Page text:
Strategies for Managing Treasury
On this episode of the Treasury Update Podcast, Host Craig Jeffery sits down with Holly Olson, Corporate Treasurer at AFL, to discuss strategies for managing treasury. Topics of discussion center around treasury operations with a view to automated payments, risk management, support of global business units, fraud prevention and more. Listen in to learn effective strategies for optimizing treasury operations around the world.
To learn more about AFL, please visit www.AFLglobal.com.
Craig Jeffery, Strategic Treasurer
Holly Olson, AFL
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Episode Transcription - Episode #156 Strategies for Managing Treasury
Welcome to the Treasury update podcast presented by Strategic Treasurer, your source for interesting Treasury news analysis and insights in your car, at the gym, or wherever you decide to tune in. On this episode of the podcast host, Craig Jeffrey sits down with Holly Olson, corporate Treasurer at AFL to discuss strategies for managing Treasury topics of discussion centered around Treasury operations, with view to automated payments, risk management, supportive global business units, fraud prevention, and more listening to learn effective strategies for optimizing Treasury operations around the world.
Craig Jeffery 0:56
Welcome to the podcast.
Holly Olson 0:57
Holly, thank you for having me.
Craig Jeffery 0:59
As we look back at the beginning of 2021, and 2020, there was certainly a lot of disruption and activities and you know, your experience not only there but across yours is quite interesting you and I’ve had some good conversations over time. But for those that are listening to the podcast, I thought it’d be useful if you gave us an overview of your journey into Treasury and in Treasury, just from an overview perspective, so everybody knows where you’ve where you’ve traveled?
Holly Olson 1:30
Sure. I started out as an accountant believe that or not, I went to school for accounting, I got my CPA thought that would be my life, I would be an accountant my entire career, I still somewhat consider myself to be an accountant. Right out of college, and I think this is important to where I stand today kind of shaped me, the very first company that I was with, I worked for a company that speculated in the commodities market, believe that or not. And so, I wound up managing or administrating mutual funds. And I did that for about a good 12 to 13 years. And that this is exactly where I got the bug for finance I, I always swore from that job, that I would be in finance, no matter what role I was going to be in. And I did move to the Cayman Islands. So, I was there for about 10 years, I administrated mutual funds there to all the foreign investors around the globe, that exposed me to international operations and banking and a lot of different things there. So, I acquired some more knowledge during my stay there, and then when we moved back to the United States, you know, I really had to fall back more on my accounting, because a lot of places did not understand what I did for a living. So, I was very specialized in a very specialized, unique area. And I flip flopped around in various roles, I ran accounting departments, corporate accounting departments, I did SCC reporting, worked for a small credit union believe that or not, get back into that finance side. And then I finally landed in in larger public companies and doing the Treasury work. And I’ve done Treasury work now for the past 11 years and, and I’ve enjoyed it.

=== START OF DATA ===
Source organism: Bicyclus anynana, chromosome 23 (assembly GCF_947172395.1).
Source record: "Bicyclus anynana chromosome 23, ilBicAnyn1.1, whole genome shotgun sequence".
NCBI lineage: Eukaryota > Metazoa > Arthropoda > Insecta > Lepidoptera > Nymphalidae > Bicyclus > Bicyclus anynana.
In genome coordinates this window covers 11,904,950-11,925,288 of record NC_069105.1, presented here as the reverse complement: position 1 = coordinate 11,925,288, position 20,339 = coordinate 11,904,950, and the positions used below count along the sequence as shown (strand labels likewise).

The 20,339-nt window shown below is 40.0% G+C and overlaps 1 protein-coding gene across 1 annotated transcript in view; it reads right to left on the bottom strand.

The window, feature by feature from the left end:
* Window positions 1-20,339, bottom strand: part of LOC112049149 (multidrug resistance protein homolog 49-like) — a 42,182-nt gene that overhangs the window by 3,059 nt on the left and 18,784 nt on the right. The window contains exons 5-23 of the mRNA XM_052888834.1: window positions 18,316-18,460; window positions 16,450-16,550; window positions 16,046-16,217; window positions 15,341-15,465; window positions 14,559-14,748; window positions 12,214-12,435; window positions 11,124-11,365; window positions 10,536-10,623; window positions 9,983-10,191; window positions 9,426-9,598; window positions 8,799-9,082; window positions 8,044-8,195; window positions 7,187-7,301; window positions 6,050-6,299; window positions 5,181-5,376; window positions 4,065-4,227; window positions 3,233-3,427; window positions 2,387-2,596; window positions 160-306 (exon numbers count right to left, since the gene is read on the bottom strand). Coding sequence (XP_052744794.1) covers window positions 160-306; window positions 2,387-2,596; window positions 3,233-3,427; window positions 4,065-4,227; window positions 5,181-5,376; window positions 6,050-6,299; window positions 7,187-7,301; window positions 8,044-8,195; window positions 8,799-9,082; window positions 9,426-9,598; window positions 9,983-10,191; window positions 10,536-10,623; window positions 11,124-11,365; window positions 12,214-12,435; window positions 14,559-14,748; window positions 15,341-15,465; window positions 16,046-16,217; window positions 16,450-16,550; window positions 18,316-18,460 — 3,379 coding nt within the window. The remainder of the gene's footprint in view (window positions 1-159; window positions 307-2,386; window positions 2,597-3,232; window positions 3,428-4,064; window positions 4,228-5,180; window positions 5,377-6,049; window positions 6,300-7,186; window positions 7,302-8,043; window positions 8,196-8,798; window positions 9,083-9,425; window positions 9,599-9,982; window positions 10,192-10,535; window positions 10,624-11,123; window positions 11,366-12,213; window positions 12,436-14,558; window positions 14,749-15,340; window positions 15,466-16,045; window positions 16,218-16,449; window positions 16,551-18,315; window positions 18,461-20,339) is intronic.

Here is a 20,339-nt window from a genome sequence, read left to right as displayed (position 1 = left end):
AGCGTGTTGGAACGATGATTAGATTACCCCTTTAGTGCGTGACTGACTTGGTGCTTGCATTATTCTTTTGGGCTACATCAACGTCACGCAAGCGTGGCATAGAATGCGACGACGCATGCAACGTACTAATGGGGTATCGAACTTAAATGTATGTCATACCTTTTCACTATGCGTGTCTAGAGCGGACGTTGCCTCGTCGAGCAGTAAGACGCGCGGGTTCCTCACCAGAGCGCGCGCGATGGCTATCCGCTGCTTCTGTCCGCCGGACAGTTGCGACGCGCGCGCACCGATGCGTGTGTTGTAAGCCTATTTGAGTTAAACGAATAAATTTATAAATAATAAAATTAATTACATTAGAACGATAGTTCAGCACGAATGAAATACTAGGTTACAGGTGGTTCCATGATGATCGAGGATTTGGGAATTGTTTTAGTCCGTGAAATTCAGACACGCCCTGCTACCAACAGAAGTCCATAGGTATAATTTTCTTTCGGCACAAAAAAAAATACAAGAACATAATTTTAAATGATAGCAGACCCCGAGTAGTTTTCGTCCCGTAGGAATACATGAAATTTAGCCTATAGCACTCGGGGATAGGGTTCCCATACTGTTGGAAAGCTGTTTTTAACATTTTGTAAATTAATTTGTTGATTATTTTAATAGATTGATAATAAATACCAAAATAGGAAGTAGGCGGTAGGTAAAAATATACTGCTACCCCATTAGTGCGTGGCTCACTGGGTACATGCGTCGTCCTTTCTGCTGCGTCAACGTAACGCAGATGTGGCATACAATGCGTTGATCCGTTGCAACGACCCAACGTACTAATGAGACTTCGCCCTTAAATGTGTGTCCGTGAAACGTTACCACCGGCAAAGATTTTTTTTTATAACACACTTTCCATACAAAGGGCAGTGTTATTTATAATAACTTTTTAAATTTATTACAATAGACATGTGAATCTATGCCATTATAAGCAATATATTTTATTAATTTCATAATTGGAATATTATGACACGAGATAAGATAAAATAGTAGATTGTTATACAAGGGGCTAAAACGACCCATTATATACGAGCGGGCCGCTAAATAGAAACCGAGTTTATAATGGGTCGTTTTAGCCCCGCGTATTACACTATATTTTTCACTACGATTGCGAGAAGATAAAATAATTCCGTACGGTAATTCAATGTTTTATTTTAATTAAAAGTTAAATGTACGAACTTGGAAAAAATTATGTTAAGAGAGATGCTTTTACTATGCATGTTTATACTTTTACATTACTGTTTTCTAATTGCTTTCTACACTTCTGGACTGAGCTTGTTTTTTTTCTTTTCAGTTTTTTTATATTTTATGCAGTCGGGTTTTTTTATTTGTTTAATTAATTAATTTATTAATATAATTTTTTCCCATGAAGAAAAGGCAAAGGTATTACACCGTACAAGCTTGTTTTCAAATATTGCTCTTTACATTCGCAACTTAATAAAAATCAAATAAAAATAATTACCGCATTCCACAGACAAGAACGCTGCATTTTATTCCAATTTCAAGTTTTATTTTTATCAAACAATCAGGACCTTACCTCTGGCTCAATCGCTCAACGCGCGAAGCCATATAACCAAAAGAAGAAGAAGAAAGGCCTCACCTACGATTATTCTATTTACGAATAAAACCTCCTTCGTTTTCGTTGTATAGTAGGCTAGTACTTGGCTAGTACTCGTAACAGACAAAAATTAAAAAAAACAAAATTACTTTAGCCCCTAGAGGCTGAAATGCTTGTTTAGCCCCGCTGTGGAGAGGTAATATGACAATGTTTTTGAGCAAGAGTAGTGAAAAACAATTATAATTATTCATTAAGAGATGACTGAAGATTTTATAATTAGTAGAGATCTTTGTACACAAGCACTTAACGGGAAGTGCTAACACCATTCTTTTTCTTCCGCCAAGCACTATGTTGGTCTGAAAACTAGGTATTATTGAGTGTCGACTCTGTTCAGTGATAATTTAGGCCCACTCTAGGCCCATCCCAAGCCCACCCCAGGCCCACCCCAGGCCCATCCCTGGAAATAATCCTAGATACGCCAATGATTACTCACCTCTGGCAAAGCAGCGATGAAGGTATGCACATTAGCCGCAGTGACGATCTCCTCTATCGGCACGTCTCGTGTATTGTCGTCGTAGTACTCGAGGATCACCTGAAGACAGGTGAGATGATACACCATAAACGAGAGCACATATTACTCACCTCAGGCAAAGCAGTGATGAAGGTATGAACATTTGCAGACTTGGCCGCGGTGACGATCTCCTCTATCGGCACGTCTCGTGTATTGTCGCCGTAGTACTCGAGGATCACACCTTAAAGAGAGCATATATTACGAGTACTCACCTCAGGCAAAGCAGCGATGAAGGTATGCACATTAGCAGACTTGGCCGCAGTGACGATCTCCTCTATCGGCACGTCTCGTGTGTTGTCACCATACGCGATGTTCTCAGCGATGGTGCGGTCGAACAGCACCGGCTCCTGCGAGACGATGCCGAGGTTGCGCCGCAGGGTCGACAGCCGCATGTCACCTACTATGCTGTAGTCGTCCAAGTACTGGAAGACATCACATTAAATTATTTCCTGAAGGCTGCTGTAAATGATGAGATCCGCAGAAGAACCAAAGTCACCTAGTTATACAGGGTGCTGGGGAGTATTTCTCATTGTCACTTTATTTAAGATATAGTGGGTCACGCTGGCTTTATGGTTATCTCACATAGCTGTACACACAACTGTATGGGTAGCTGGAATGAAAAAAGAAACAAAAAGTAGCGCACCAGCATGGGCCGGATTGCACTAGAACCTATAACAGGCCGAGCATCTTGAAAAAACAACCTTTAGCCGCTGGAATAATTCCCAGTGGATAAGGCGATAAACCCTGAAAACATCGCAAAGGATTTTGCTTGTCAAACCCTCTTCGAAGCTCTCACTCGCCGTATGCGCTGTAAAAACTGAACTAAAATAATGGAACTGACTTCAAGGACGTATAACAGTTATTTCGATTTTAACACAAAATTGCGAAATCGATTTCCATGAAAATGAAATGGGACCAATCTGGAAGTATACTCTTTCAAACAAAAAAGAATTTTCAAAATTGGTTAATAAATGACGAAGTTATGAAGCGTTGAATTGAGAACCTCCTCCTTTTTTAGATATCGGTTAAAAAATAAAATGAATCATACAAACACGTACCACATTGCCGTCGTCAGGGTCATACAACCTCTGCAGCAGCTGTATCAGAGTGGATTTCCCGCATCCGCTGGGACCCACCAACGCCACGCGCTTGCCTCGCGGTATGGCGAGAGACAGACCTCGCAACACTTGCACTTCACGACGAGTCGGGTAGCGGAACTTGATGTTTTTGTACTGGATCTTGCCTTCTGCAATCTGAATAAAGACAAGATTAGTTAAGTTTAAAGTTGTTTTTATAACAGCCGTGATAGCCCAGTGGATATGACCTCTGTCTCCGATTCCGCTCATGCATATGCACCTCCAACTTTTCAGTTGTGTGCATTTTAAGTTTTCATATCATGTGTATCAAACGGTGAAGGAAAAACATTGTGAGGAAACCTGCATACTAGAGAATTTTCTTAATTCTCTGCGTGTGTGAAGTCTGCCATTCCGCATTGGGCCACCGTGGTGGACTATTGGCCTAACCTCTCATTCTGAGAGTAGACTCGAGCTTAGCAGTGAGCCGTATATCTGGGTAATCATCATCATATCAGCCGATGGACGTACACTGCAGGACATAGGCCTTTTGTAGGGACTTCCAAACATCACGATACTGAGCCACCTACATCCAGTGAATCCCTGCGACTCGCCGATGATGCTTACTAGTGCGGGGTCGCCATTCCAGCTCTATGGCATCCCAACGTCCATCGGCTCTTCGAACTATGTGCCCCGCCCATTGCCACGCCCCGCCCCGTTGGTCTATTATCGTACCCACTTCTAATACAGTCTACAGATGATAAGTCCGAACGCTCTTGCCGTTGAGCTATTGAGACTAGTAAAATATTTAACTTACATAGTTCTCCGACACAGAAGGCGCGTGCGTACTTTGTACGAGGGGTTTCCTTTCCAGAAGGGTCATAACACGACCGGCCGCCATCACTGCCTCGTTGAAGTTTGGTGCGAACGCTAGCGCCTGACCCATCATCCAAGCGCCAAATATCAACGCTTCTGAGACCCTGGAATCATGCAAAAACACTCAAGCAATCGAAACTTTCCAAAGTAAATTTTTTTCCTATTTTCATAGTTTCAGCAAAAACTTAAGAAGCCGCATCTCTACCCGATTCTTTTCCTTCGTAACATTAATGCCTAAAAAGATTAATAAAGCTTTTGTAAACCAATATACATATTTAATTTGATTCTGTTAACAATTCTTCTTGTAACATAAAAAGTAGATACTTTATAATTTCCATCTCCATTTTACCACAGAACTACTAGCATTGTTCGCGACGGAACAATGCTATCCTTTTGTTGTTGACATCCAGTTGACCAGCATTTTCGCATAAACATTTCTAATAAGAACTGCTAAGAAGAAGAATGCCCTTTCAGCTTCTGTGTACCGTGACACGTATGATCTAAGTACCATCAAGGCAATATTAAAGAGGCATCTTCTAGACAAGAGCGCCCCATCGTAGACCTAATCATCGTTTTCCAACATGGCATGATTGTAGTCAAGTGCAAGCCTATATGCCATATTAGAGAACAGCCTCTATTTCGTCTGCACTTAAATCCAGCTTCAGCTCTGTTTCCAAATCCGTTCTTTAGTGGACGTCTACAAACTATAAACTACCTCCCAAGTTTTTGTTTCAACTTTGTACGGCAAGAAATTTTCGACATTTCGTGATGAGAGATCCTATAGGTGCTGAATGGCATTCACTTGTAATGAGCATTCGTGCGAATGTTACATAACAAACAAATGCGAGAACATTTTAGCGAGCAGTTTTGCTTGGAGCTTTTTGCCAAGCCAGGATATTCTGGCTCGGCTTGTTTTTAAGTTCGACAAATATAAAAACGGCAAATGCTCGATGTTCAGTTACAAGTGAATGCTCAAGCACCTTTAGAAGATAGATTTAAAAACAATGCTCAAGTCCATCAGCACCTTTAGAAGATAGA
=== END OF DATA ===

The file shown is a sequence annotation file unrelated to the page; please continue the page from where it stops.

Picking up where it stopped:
Craig Jeffery 3:24
Thanks for that background. And I’m sure it was a trial working out of the Cayman Islands for the for the decade, but now you’re at AFL global. You know, I think it’s clear that AFL global, if you’re looking on the on your website, that you make fiber optic there, you do a lot of activity around fiber optics, but maybe you could explain, just give everybody an overview of AFL. Just so we know, the types of business, you’re in the geographic region, and in some of those key highlights.
Holly Olson 3:59
Yeah, so we do consider ourselves AFL. I know that our website might say AFL Global, we actually obtained the AFL was actually used on the domain. So, we had used AFL Global to identify ourselves and so we have a campaign to definitely try to say, Hey, we’re we are AFL, and we not only say that, from our perspective of just to say this is who we are, but to say no matter what line of business that you’re going to, you’re coming to AFL, you’re going to get the same business across the board. And so we do manufacture a fiber optic cable. We’ve been around since 1984. I kinda really like that we connect people, and that’s really what we do across all of our business lines is we connect people, which is really cool. We have five core businesses, we are in the energy business, the enterprise business, which are data centers and healthcare educational institutions, hyperscale, which are the big cloud data server warehouses that you might see with a Google or an Amazon, or an Apple. We’re in industrial military, oil and gas, and then we’re a service provider, we go in and do it installations, we can design engineer, and install our products. And what’s really cool is we consider ourselves to be an end-to-end provider. So, we, we can design, engineer, we can provide you with our products, and then we can install them. So, we are essentially in a niche player. And we’re very proud of that.
Craig Jeffery 6:04